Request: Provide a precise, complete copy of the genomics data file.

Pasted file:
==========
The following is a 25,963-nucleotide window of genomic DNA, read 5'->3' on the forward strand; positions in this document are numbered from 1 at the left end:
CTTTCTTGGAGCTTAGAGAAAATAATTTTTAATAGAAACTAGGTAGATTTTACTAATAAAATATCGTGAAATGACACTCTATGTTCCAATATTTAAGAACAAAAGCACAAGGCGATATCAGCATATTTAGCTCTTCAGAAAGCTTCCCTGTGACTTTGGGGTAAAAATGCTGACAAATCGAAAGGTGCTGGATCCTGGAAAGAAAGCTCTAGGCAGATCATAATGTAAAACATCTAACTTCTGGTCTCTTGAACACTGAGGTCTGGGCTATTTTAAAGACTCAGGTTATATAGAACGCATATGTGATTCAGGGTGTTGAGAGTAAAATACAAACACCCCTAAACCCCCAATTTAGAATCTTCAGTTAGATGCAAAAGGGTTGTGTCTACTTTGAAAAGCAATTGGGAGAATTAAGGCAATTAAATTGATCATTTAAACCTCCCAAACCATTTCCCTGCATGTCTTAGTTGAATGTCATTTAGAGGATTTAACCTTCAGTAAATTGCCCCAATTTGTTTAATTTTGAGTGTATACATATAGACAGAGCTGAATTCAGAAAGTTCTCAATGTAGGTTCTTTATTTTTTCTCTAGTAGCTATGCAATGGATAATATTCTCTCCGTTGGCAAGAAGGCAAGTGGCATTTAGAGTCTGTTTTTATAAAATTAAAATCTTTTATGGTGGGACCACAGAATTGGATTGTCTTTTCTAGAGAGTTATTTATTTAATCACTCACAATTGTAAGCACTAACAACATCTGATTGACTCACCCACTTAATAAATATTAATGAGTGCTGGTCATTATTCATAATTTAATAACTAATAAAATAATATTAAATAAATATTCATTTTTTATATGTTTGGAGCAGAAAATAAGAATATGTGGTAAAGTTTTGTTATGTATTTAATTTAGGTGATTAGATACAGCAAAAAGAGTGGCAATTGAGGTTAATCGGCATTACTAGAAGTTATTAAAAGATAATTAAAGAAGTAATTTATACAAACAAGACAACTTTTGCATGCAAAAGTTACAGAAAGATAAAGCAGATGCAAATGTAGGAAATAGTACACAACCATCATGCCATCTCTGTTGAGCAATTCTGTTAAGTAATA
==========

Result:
The following is a 25,963-nucleotide window of genomic DNA, read 5'->3' on the forward strand; positions in this document are numbered from 1 at the left end:
CTTTCTTGGAGCTTAGAGAAAATAATTTTTAATAGAAACTAGGTAGATTTTACTAATAAAATATCGTGAAATGACACTCTATGTTCCAATATTTAAGAACAAAAGCACAAGGCGATATCAGCATATTTAGCTCTTCAGAAAGCTTCCCTGTGACTTTGGGGTAAAAATGCTGACAAATCGAAAGGTGCTGGATCCTGGAAAGAAAGCTCTAGGCAGATCATAATGTAAAACATCTAACTTCTGGTCTCTTGAACACTGAGGTCTGGGCTATTTTAAAGACTCAGGTTATATAGAACGCATATGTGATTCAGGGTGTTGAGAGTAAAATACAAACACCCCTAAACCCCCAATTTAGAATCTTCAGTTAGATGCAAAAGGGTTGTGTCTACTTTGAAAAGCAATTGGGAGAATTAAGGCAATTAAATTGATCATTTAAACCTCCCAAACCATTTCCCTGCATGTCTTAGTTGAATGTCATTTAGAGGATTTAACCTTCAGTAAATTGCCCCAATTTGTTTAATTTTGAGTGTATACATATAGACAGAGCTGAATTCAGAAAGTTCTCAATGTAGGTTCTTTATTTTTTCTCTAGTAGCTATGCAATGGATAATATTCTCTCCGTTGGCAAGAAGGCAAGTGGCATTTAGAGTCTGTTTTTATAAAATTAAAATCTTTTATGGTGGGACCACAGAATTGGATTGTCTTTTCTAGAGAGTTATTTATTTAATCACTCACAATTGTAAGCACTAACAACATCTGATTGACTCACCCACTTAATAAATATTAATGAGTGCTGGTCATTATTCATAATTTAATAACTAATAAAATAATATTAAATAAATATTCATTTTTTATATGTTTGGAGCAGAAAATAAGAATATGTGGTAAAGTTTTGTTATGTATTTAATTTAGGTGATTAGATACAGCAAAAAGAGTGGCAATTGAGGTTAATCGGCATTACTAGAAGTTATTAAAAGATAATTAAAGAAGTAATTTATACAAACAAGACAACTTTTGCATGCAAAAGTTACAGAAAGATAAAGCAGATGCAAATGTAGGAAATAGTACACAACCATCATGCCATCTCTGTTGAGCAATTCTGTTAAGTAATA